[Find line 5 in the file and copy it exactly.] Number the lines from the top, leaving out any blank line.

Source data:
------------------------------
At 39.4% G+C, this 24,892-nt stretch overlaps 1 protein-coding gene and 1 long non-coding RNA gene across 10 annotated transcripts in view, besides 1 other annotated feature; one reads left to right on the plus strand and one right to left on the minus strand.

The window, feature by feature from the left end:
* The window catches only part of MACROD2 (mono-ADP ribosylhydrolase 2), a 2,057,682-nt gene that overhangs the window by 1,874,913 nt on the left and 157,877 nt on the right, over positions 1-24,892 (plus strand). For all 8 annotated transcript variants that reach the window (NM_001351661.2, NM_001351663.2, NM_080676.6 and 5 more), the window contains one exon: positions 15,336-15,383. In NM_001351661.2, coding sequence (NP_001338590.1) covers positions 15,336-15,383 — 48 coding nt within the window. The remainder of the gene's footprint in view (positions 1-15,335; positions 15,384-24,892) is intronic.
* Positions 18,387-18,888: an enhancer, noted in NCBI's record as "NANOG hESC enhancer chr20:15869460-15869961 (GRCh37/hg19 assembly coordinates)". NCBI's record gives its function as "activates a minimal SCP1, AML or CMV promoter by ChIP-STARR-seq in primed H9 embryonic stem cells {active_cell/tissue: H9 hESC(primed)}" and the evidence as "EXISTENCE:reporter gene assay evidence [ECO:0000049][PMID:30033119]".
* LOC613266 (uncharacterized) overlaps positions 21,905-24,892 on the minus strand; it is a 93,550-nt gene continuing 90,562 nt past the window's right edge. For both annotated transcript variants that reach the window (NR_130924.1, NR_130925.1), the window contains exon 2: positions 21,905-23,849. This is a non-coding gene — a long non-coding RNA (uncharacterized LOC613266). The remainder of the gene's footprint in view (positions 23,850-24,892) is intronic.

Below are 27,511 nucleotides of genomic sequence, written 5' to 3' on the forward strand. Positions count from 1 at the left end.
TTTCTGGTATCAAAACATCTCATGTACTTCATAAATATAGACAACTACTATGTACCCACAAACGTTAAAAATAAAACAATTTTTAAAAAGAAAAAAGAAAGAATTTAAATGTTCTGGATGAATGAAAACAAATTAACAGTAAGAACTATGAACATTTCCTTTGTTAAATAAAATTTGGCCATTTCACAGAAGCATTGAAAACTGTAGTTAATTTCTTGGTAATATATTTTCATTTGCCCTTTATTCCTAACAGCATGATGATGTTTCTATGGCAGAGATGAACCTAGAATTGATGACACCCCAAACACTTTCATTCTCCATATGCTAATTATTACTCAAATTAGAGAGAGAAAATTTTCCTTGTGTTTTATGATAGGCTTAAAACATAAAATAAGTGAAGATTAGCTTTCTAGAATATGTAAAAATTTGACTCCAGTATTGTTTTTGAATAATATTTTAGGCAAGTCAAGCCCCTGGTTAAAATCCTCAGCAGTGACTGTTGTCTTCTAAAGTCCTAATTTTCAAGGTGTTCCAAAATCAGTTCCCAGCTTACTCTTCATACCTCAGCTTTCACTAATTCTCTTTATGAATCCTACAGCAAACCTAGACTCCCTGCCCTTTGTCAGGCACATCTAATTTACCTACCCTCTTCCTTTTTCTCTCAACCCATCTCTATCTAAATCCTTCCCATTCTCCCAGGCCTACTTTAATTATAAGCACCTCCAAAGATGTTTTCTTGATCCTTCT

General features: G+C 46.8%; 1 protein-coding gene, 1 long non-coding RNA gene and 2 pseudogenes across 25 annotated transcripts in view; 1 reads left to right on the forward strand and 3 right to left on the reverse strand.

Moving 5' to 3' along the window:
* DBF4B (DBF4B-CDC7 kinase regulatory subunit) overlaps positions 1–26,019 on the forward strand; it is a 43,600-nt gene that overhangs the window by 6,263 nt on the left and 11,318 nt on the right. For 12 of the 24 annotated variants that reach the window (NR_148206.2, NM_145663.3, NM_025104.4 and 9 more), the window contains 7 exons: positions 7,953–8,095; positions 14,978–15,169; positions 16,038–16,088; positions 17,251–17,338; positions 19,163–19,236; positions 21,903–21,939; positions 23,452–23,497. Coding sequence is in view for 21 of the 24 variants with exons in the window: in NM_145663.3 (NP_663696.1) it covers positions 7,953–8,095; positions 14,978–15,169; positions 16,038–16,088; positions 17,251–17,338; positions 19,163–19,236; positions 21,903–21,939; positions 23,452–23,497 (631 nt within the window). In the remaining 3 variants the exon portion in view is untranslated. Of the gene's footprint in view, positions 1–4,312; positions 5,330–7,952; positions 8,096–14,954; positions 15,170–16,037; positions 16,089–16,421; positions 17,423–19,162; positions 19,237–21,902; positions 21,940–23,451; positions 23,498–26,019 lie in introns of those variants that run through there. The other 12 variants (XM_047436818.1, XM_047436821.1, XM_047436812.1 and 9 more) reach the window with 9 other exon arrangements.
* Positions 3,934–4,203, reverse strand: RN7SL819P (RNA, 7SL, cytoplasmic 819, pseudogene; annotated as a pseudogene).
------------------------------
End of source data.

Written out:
* LOC613266 (uncharacterized) overlaps positions 21,905-24,892 on the minus strand; it is a 93,550-nt gene continuing 90,562 nt past the window's right edge. For both annotated transcript variants that reach the window (NR_130924.1, NR_130925.1), the window contains exon 2: positions 21,905-23,849. This is a non-coding gene — a long non-coding RNA (uncharacterized LOC613266). The remainder of the gene's footprint in view (positions 23,850-24,892) is intronic.